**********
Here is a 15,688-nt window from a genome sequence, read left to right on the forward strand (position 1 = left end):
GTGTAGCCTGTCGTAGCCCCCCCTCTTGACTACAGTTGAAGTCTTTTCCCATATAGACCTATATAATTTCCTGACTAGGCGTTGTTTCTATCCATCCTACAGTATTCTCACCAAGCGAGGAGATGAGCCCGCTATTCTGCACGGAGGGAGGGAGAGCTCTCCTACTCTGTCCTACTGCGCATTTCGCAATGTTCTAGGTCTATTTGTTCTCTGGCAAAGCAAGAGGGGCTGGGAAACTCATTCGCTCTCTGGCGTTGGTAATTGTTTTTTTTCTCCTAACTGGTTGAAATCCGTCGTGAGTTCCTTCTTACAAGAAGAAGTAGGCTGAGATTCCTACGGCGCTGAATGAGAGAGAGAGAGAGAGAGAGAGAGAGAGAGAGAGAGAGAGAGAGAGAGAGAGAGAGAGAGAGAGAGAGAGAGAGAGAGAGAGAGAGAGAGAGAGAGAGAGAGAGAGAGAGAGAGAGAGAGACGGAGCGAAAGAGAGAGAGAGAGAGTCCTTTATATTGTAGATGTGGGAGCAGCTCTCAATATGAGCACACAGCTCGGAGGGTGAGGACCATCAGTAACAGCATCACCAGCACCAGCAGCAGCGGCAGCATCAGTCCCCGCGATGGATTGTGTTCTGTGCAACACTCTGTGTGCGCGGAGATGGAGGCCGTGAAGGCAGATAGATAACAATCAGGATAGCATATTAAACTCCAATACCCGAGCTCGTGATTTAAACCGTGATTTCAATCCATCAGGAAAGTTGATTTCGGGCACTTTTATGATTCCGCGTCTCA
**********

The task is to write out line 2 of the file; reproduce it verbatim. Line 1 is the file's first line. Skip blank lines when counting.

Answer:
GTGTAGCCTGTCGTAGCCCCCCCTCTTGACTACAGTTGAAGTCTTTTCCCATATAGACCTATATAATTTCCTGACTAGGCGTTGTTTCTATCCATCCTACAGTATTCTCACCAAGCGAGGAGATGAGCCCGCTATTCTGCACGGAGGGAGGGAGAGCTCTCCTACTCTGTCCTACTGCGCATTTCGCAATGTTCTAGGTCTATTTGTTCTCTGGCAAAGCAAGAGGGGCTGGGAAACTCATTCGCTCTCTGGCGTTGGTAATTGTTTTTTTTCTCCTAACTGGTTGAAATCCGTCGTGAGTTCCTTCTTACAAGAAGAAGTAGGCTGAGATTCCTACGGCGCTGAATGAGAGAGAGAGAGAGAGAGAGAGAGAGAGAGAGAGAGAGAGAGAGAGAGAGAGAGAGAGAGAGAGAGAGAGAGAGAGAGAGAGAGAGAGAGAGAGAGAGAGAGAGAGAGAGAGAGAGAGAGACGGAGCGAAAGAGAGAGAGAGAGAGTCCTTTATATTGTAGATGTGGGAGCAGCTCTCAATATGAGCACACAGCTCGGAGGGTGAGGACCATCAGTAACAGCATCACCAGCACCAGCAGCAGCGGCAGCATCAGTCCCCGCGATGGATTGTGTTCTGTGCAACACTCTGTGTGCGCGGAGATGGAGGCCGTGAAGGCAGATAGATAACAATCAGGATAGCATATTAAACTCCAATACCCGAGCTCGTGATTTAAACCGTGATTTCAATCCATCAGGAAAGTTGATTTCGGGCACTTTTATGATTCCGCGTCTCA